The following open letter to Louisiana’s Governor and Legislature relates the root cause of DCFS’s current condition to Louisiana’s long… Read More
I have a dear friend who is fearful of spiders. I don’t know why, but he is. He invented a device to mount on the front of a four wheeler to remove spider webs as he moves through the woods. Once, a nameless someone slipped into his office and drew a spider on a blank page near the front of his legal pad. I was lucky enough to be in the meeting when he, taking notes, flipped to the “spider” page in his portfolio. He jumped!
Several times I suggested desensitization to help him overcome his fear of spiders. He refuses. A great outcome for him would be to see a spider and be able to ignore it. Or maybe say, “of course, it’s just a spider”.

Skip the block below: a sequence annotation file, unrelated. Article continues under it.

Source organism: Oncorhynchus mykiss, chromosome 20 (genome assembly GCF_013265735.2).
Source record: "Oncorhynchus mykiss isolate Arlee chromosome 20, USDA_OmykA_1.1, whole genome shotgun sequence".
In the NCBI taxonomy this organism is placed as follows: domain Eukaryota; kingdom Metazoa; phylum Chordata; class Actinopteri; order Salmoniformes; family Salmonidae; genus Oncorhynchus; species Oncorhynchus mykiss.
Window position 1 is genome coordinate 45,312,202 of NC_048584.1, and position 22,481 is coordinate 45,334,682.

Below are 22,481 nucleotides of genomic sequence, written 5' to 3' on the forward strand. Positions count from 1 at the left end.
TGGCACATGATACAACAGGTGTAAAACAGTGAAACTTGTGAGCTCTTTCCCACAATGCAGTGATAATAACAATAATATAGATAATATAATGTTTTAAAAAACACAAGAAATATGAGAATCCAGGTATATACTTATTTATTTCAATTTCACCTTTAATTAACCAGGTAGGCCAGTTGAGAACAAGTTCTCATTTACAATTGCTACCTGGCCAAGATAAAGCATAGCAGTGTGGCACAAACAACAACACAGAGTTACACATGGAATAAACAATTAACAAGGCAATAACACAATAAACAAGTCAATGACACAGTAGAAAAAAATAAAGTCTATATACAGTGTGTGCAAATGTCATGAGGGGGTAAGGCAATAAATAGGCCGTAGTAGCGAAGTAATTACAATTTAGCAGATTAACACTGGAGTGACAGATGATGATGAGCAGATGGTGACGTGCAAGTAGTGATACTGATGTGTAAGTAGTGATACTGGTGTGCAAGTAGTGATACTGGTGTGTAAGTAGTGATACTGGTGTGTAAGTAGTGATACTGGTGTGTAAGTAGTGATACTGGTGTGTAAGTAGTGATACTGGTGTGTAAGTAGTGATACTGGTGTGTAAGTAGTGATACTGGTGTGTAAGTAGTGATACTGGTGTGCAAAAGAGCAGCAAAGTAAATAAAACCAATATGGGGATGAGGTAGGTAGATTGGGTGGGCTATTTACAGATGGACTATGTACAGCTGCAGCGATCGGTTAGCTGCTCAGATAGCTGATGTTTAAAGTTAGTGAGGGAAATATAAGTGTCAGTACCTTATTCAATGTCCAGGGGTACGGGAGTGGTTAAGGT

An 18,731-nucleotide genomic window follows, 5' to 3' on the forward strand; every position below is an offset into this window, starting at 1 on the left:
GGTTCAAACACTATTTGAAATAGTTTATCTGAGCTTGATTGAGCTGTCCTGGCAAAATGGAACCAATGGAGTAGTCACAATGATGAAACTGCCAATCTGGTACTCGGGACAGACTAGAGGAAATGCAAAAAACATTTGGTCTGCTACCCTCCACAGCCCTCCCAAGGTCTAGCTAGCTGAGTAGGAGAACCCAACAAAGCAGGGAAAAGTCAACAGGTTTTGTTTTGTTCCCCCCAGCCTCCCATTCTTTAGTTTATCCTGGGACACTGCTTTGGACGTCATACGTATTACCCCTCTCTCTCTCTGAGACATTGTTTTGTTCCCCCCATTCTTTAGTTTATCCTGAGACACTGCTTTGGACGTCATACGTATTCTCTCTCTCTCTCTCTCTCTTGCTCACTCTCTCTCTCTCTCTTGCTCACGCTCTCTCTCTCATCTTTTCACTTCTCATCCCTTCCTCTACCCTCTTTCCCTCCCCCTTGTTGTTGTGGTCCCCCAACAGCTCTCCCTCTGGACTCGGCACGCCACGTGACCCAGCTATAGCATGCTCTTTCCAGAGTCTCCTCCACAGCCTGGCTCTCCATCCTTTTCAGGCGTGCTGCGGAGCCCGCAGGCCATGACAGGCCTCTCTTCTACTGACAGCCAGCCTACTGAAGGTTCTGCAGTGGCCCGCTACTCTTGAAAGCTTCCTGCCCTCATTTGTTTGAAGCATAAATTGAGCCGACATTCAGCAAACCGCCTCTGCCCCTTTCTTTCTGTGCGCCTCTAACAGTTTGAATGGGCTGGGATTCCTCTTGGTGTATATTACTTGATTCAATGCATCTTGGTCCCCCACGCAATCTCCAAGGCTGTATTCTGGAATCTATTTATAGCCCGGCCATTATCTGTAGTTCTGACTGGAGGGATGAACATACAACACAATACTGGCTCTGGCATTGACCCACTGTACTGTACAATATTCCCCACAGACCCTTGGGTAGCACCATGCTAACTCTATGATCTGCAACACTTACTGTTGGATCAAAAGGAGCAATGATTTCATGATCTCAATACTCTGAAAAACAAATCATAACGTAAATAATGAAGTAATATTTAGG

Louisiana has the opposite problem. We are much too comfortable with spiders. We are so comfortable that we don’t even notice them. If someone does point one out, we simply say, “of course, this is Louisiana”.
I am not talking about 8-legged spiders of the arachnid type. To be clear, I am using “spiders” as a metaphor for Louisiana’s complacent and willful acceptance of how poorly we rank on issues related to child well-being, poverty, housing instability, and food insecurity in our state.
When my friend hears, “there’s a spider”, he jumps in response. He is ready to protect himself.
When we hear, “Louisiana has averaged 49th among the states in child well-being for 26 years”, we stretch, and say with a yawn, “of course, this is Louisiana”.
Instead, we should be jumping with fright and frantic for solutions.
Louisiana, we are too comfortable, much too comfortable with spiders.
Rick Wheat, President and Chief Executive Officer
Louisiana United Methodist Children and Family Services